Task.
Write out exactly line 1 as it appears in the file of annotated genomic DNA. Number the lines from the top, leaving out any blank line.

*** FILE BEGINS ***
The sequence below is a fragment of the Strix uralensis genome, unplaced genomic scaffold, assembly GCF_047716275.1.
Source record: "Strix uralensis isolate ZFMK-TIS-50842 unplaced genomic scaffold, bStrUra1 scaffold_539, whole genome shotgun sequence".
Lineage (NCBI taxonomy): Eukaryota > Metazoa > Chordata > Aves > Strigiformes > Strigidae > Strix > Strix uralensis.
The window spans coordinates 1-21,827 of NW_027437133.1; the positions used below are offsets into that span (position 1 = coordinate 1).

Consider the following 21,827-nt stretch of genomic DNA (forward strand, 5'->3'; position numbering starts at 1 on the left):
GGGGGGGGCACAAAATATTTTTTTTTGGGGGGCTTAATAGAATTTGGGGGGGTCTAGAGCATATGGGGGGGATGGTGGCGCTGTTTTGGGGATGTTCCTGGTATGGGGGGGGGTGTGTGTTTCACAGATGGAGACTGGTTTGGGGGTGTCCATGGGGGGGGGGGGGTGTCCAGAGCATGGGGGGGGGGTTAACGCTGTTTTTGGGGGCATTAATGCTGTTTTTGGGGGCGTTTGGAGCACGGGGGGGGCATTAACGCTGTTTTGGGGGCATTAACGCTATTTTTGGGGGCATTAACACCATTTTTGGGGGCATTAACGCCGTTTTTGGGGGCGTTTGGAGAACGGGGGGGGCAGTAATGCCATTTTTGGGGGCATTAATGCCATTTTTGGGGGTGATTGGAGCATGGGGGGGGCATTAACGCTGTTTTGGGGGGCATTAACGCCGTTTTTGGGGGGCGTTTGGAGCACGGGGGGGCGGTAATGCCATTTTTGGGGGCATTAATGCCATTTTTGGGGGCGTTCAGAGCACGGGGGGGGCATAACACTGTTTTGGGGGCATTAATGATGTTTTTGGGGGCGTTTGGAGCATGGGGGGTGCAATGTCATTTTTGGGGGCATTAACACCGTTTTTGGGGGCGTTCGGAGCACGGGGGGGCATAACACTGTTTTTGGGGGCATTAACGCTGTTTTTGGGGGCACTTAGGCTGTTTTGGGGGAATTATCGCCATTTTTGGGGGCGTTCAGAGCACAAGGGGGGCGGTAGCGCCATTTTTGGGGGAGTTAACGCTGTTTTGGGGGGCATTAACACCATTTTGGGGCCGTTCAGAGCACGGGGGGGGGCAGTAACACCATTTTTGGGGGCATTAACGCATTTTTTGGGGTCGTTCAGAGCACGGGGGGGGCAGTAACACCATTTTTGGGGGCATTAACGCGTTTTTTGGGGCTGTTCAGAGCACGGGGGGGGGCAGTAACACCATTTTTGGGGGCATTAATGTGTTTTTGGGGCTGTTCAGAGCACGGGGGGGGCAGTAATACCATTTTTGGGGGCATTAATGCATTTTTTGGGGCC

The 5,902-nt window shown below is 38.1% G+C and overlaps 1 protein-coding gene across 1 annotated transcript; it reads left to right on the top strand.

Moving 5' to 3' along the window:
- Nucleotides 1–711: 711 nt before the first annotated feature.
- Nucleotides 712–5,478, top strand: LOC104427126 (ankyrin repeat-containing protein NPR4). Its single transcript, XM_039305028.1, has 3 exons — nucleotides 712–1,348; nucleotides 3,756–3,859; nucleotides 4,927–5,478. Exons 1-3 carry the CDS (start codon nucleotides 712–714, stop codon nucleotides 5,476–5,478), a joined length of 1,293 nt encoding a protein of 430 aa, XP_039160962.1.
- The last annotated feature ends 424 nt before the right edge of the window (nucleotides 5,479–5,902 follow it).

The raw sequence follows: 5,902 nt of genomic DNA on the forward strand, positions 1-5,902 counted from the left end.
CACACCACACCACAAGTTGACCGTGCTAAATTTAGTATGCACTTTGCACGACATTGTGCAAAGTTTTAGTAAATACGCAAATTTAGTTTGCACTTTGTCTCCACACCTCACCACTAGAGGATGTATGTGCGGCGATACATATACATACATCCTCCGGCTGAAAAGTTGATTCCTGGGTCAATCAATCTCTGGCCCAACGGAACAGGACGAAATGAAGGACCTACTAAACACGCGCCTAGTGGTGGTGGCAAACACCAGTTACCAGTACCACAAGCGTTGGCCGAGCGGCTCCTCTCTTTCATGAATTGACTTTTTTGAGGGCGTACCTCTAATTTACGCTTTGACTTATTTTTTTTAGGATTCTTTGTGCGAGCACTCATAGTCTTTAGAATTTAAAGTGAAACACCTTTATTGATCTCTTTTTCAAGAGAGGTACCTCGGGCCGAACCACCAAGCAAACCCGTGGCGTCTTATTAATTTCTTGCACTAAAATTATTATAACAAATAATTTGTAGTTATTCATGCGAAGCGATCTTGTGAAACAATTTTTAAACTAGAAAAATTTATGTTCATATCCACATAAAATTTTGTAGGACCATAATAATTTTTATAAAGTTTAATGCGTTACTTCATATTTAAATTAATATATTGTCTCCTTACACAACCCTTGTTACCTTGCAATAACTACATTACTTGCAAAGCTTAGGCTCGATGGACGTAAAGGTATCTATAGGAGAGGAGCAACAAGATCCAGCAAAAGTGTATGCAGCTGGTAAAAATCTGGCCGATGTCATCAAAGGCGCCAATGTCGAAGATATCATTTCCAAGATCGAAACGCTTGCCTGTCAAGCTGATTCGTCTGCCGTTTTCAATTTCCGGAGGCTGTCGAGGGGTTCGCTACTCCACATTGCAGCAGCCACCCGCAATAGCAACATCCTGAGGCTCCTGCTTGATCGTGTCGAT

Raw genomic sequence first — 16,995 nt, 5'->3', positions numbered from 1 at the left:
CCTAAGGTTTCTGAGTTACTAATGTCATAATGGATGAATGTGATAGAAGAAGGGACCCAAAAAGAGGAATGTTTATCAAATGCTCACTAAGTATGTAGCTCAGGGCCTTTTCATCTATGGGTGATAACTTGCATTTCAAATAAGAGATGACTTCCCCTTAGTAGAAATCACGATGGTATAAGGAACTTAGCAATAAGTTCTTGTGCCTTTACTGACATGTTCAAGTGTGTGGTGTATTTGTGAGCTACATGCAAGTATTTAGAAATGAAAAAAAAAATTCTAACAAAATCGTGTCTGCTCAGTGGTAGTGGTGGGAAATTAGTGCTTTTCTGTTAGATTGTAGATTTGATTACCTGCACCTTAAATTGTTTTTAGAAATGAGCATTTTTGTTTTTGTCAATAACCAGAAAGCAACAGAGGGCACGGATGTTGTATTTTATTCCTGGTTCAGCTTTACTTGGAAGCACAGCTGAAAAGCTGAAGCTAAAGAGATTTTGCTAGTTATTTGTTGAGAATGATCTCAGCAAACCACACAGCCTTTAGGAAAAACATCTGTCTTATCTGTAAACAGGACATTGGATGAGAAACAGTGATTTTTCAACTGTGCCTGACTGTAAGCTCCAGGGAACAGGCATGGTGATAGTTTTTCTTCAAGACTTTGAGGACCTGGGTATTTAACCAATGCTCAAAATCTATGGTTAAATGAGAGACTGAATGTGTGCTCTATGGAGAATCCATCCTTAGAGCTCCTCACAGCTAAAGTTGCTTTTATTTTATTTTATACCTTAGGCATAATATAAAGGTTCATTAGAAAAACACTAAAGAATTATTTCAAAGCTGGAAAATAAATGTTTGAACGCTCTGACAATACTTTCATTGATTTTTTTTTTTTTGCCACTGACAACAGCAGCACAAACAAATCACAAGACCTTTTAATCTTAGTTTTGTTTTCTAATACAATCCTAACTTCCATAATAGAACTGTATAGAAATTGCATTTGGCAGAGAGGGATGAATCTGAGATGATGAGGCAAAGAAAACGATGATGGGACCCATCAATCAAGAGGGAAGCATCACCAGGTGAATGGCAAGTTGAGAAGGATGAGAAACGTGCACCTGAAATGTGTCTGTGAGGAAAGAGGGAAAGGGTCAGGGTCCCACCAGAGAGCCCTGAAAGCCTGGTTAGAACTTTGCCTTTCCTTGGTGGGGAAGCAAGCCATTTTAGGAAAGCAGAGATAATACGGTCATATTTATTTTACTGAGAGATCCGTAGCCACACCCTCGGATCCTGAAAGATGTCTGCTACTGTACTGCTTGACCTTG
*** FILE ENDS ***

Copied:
The sequence below is a fragment of the Strix uralensis genome, unplaced genomic scaffold, assembly GCF_047716275.1.